In addition to these worrying dilemmas, speaking out against them has its own problems. The film What Would Jesus Buy? (Morgan & VanAlkemade, 2007) depicts the criminalization of dissent as the protagonist of the film, Reverend Billy, is routinely harassed by police and security, or even arrested as he attempts to decry the commercialization of one of North America’s most sacred holidays. While many armchair activists might like to believe that posting a politically-themed status update on their Facebook page might be the equivalent of enacting social justice, the reality is that change will only occur through tangible efforts made by real people, such as the Reverend Billy. However, by forbidding that kind of activism through the use of police and the laws to which they adhere, the status quo clamps down on any real activism that might take place. While purporting to celebrate free speech and social justice, by relegating activism to predetermined locations where it might safely go unheard, society creates a wall where change breaks like a wave on the rocks.

Those working to create that change often find themselves at odds with one another as well. By being entrenched in a society that fosters competitiveness and creates a zero-sum funding method for social programs, activists are forced to fight not only against the structural inequalities of our broken system, but also against other activists that are labouring toward common goals. The system by its very function disrupts progress simply by exerting its default ideology of competition and capitalism (Bishop, 2006).

In addition to the systemic factors undercutting progress, there is a further burden on those advocating for change. Quite often when things go wrong, the blame will fall on those working toward ameliorating them. One example is the death of an Aboriginal teen which was primarily blamed on the “persistent indifference of front-line government workers” (Changes being made, 2015, para. 4). The problems inherent in the structure of racist policies that function to the detriment of Aboriginal youth go unnoticed as culpability is thrust upon the persons closest to the issue. This culpability further stigmatizes those seeking social improvement, and acts as discouragement toward even bothering in the first place.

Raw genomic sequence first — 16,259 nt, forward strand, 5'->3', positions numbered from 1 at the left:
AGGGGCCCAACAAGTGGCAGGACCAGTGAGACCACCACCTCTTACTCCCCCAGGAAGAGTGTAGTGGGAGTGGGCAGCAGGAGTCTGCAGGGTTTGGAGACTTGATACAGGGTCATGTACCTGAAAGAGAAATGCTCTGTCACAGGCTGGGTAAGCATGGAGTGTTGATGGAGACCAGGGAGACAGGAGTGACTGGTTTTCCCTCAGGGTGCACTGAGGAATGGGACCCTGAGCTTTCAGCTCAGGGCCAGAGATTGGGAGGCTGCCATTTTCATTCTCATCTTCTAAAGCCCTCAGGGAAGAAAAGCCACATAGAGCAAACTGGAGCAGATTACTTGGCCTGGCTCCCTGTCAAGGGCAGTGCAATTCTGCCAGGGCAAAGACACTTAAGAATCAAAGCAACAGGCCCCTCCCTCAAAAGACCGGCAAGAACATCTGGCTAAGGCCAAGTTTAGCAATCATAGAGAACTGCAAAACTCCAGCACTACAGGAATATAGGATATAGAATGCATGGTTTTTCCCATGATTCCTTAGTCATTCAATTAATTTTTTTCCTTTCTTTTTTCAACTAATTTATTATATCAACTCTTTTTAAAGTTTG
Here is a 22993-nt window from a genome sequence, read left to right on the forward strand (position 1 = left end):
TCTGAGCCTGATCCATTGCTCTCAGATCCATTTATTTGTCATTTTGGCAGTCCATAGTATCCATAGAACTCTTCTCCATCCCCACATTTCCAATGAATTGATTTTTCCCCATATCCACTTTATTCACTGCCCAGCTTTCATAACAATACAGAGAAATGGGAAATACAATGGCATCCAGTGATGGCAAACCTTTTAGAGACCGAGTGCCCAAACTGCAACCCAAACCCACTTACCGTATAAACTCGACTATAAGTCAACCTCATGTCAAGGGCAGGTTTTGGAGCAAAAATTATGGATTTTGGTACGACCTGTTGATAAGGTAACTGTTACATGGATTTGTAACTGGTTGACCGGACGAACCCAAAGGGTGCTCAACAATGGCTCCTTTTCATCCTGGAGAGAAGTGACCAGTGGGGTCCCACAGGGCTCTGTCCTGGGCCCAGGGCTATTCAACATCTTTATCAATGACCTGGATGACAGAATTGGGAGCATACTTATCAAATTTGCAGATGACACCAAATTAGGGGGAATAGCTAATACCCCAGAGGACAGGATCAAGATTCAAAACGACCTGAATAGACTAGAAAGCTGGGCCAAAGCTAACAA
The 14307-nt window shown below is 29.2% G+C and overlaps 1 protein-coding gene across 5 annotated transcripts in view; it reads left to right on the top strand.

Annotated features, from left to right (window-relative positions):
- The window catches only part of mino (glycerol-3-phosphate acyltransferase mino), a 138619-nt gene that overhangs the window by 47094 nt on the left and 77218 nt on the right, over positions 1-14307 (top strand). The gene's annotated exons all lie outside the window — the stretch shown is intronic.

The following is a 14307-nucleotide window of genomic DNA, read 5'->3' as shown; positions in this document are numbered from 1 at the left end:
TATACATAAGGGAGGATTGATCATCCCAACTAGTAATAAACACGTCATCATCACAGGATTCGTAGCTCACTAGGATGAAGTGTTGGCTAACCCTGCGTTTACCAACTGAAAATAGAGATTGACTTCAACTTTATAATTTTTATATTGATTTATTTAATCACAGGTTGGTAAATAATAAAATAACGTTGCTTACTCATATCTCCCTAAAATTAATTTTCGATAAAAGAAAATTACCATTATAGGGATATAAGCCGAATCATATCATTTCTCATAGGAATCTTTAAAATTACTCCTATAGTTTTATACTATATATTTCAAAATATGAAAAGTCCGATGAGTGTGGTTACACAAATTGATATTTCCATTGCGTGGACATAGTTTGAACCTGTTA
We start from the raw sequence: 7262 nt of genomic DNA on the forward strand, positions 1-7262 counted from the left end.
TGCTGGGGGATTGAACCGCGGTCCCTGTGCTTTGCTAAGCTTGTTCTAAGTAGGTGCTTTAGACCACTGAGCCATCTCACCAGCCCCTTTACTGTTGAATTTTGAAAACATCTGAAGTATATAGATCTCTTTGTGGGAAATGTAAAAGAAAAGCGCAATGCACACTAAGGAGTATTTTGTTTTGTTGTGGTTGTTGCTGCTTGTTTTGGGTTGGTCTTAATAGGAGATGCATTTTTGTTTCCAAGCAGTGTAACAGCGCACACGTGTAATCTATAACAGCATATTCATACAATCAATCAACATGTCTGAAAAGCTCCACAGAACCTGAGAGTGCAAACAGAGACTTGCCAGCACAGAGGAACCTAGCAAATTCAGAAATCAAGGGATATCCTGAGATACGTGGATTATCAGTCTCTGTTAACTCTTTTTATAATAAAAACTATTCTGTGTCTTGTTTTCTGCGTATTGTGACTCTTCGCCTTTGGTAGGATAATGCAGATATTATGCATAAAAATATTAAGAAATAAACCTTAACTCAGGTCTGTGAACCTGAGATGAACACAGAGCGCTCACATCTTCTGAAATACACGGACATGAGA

So in the face of the impossibility of overcoming insurmountable global obstacles, or, on the off-chance that they are overcome, doing so in a timely enough manner that the already crippling environmental damages do not become irreversible, why do we bother? What leads us to bang our heads against this wall, suffering the slings and arrows, while facing off quite literally against the world? Would it not be simpler to merely give in, let the wave of inevitability wash over us, and accept somewhat less facetiously the merits of accelerationism?

The existentialist philosopher Albert Camus utilizes the myth of Sisyphus to illustrate how one might be able to confront meaninglessness. While Camus speaks ontologically, the method applies to social justice as well. Sisyphus is condemned to an eternity of pushing a giant boulder up a mountain, seeing it roll down the other side, then walking down to push it back up again. Camus, rather than seeing this as dreadful punishment, celebrates it and declares that Sisyphus must own his task and complete it passionately. He claims that Sisyphus overcomes the will of the gods in this manner in spite of them, and announces that “there is no fate that cannot be surmounted by scorn” (Camus, 1956, p. 314).

Bob Mullaly mirrors this view by declaring that anger is the necessary tool to combat futile odds: “anger at governments that cater to the wishes of the wealthy at the expense of women, children, visible minorities, and other marginalized groups; anger at a social welfare system that homogenizes, controls, and monitors people who are forced to go to it for assistance and that has proletarianized its workers; and anger at the discrimination, exploitation, and blocked opportunities that so many people experience today” (Mullaly, 2010, p. 283). Mullaly suggests anger as a tool to rally a community around an issue in an attempt to overcome it. From this perspective, it is only through owning the cause and becoming passionate about it that pointlessness can be conquered.